Cara Hunter In the Dark (Kindle)
Really good. Satisfying complex, but never incomprehensible. Twists and turns and dead ends unfold in a way that's more natural and realistic than almost any comparable book I've read. Characters are really good, human and convincingly drawn, and the writing style is perfectly unobtrusive. Can't wait for the new one in December.
William Boyd Waiting for Sunrise (local library)
Well written WW1 spy thriller. A few loose/dead ends, but I mostly managed to keep track of it.
Harry Bingham The Dead House (local library)
Another new police person, in Wales this time - and I love her. Fiona Griffiths is a bit odd, and I'm definitely reading her as autistic (possibly more besides, but I can definitely relate to her). Slightly preposterous plot, but really well put together, believable procedures, good characters and a funny and touching first person narrative. Another one I'll be seeking out more of.
Elly Griffiths The Stranger Diaries (local library)
I've always enjoyed Griffiths' Ruth Galloway series, and this departure into playing with the gothic horror genre (with which I think it does some quite clever things, but I'm not familiar enough with the genre to know for sure), combined with modern police procedural, is also a winner.
Maeve Binchy The Return Journey (local library)
Very lightweight short stories, of the sort you'e expect to see in Woman's Own (which some of them were).
Adam Creed Pain of Death (local library)
Certainly not guilty of explaining too much. In at the deep end, very staccato, not sure I understood it all by the end, but it grew on me a bit.
Val McDermid Broken Ground (Tescos)
Reliable, solid quality, sub-Rebus Edinburgh cop romp.
S.A. Dunphy When She Was Gone (local library)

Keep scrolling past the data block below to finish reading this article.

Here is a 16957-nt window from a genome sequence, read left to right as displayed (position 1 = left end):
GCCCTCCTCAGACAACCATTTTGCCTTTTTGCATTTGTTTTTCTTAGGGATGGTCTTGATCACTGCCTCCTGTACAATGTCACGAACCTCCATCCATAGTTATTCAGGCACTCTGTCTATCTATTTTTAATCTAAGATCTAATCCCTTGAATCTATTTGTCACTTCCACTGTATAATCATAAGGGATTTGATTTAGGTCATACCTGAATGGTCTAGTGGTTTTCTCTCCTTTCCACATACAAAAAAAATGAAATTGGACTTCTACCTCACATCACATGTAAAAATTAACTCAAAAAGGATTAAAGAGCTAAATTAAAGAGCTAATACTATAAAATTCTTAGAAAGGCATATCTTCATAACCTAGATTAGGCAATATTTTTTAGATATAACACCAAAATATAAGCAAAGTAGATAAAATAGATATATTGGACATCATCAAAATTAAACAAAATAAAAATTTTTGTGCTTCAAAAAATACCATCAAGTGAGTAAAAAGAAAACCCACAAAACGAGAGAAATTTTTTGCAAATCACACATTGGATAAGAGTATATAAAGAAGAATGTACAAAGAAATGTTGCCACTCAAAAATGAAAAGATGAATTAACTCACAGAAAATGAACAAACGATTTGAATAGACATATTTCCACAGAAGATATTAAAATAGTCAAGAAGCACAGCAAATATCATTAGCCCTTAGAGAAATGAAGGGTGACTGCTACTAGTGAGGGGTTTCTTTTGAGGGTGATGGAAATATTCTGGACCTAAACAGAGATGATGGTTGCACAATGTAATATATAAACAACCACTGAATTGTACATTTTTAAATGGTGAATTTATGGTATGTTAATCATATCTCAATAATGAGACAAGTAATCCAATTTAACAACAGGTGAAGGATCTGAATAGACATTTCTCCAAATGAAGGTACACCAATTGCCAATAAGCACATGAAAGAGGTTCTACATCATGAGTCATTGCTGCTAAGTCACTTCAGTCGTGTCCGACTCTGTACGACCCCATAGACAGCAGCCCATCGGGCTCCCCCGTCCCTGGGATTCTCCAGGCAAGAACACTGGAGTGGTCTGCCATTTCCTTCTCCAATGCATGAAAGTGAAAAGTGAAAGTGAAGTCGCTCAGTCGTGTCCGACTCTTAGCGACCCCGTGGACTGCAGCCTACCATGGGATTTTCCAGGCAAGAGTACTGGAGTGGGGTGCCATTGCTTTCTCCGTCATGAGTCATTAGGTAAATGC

I can't believe somebody published this. I can't believe I read it.
Anne Fine Our Precious Lulu (local library)
A novelette really, sharply observed passive-aggressive bully, but the hero/ines just a bit too good to be true.
Christopher Fowler The Sand Men (local library)
I love Fowler's Bryant and May, and this didn't disappoint - until, perhaps, the very end. A convincing dystopia the demonstrates that they don't have to be futuristic sci-fi, conveyed with Fowler's usual fantastic use of language. It just got a bit weird at the end - which you have to expect really.
Margaret Forster Isa and May (local library)
Slightly rambling narrative (maybe deliberate) - woman discovers family secrets; reveals eternal truths, or not. A good book, no doubt, but I couldn't quite see the point.
Harry Bingham Love Story With Murders
Harry Bingham The Strange Death of Fiona Griffiths
Harry Bingham This Thing of Darkness (local library)
Yes, thanks to Sheffield Libraries' ordering service, I'm on a Fiona Griffiths binge, and loving it. I think this has spoiled me for any other detective now. Bingham's writing is beautiful - and funny; his plots are faultlessly constructed; the procedure is convincing and handled with a really light touch; the characters are all well-rounded and believable, but Fiona herself, the single first-person narrator, is a wonderful creation. She might not be autistic - indeed, she has mental health issues that make you wonder how she was ever allowed to join the police in the first place, and which could more than adequately account for any strangeness - but there is so much in her experience and outlook that I recognise and even identify with, and talked about in such a matter of fact way, with humour and self-awareness. She is an inspiration and a role model and an extraordinary creation for a male writer from a pretty privileged background (his father was Lord Bingham, the former Lord Chief Justice). Only two more books to read (including the first one published, for which there is a queue of Sheffield readers waiting). Goodness, I shall miss Fiona.
I've read more than usual this month, as I was off work for a couple of weeks, and was getting through one a day for a while.